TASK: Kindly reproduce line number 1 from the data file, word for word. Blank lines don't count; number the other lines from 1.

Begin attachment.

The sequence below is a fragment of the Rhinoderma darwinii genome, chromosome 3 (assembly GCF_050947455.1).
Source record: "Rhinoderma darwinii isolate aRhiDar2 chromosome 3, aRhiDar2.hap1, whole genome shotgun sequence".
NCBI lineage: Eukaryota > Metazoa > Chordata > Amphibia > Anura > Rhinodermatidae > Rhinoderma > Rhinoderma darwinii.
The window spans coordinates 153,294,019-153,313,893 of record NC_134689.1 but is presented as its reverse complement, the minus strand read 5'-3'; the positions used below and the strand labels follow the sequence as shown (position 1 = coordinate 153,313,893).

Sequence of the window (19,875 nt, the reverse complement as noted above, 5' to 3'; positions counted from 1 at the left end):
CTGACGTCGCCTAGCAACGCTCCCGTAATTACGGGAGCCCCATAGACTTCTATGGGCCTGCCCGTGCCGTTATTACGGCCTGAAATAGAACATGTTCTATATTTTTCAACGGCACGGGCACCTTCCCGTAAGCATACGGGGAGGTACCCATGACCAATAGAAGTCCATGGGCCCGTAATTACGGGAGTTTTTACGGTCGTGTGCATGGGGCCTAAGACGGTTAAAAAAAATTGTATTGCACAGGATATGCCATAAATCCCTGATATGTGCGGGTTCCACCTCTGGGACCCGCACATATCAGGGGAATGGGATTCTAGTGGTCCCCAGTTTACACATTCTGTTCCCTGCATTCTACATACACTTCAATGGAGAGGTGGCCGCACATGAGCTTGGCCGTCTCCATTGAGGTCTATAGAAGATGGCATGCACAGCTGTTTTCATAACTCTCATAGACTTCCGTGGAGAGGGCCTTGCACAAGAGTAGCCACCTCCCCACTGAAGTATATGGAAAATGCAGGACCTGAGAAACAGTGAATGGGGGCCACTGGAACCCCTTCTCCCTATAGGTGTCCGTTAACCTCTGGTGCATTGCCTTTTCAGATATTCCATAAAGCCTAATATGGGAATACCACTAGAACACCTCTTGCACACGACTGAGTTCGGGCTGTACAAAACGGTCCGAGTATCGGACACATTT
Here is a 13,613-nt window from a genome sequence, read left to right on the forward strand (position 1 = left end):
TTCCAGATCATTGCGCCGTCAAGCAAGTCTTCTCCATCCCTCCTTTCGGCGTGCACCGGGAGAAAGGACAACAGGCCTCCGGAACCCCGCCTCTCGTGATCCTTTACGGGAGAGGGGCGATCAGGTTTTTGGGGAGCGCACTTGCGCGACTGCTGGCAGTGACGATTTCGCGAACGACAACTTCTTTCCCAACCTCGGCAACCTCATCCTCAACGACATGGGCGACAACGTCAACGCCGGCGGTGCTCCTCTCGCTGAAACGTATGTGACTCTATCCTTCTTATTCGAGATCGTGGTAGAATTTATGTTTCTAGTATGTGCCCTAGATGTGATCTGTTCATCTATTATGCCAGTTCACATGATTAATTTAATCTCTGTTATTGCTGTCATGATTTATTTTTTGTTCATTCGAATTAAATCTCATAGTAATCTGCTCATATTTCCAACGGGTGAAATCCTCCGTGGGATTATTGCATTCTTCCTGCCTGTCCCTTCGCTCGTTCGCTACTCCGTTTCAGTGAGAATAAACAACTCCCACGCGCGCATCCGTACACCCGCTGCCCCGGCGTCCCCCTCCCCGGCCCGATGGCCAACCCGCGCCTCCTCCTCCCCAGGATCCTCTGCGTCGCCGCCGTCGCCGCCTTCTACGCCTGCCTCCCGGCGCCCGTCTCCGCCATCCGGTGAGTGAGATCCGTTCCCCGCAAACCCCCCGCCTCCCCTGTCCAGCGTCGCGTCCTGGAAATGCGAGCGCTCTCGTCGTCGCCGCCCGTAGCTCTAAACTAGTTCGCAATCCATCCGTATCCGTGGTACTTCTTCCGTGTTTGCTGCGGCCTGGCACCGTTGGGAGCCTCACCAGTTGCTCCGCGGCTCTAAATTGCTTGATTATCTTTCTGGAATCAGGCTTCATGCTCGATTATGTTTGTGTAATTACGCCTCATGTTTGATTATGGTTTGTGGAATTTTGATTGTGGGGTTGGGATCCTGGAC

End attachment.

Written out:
The sequence below is a fragment of the Rhinoderma darwinii genome, chromosome 3 (assembly GCF_050947455.1).